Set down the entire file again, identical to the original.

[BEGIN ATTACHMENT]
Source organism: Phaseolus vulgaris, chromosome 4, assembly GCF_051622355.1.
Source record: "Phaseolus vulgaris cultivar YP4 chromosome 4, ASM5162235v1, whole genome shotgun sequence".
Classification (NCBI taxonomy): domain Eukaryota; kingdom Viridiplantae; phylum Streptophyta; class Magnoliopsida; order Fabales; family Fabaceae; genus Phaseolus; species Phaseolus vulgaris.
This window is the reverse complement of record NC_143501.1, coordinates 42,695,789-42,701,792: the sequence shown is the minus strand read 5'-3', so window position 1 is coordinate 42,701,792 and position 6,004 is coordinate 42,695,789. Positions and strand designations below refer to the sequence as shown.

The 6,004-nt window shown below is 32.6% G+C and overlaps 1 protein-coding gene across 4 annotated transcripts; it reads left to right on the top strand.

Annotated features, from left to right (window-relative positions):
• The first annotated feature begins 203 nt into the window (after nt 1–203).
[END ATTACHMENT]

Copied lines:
Source organism: Phaseolus vulgaris, chromosome 4, assembly GCF_051622355.1.
Source record: "Phaseolus vulgaris cultivar YP4 chromosome 4, ASM5162235v1, whole genome shotgun sequence".
Classification (NCBI taxonomy): domain Eukaryota; kingdom Viridiplantae; phylum Streptophyta; class Magnoliopsida; order Fabales; family Fabaceae; genus Phaseolus; species Phaseolus vulgaris.
This window is the reverse complement of record NC_143501.1, coordinates 42,695,789-42,701,792: the sequence shown is the minus strand read 5'-3', so window position 1 is coordinate 42,701,792 and position 6,004 is coordinate 42,695,789. Positions and strand designations below refer to the sequence as shown.

The 6,004-nt window shown below is 32.6% G+C and overlaps 1 protein-coding gene across 4 annotated transcripts; it reads left to right on the top strand.

Annotated features, from left to right (window-relative positions):
• The first annotated feature begins 203 nt into the window (after nt 1–203).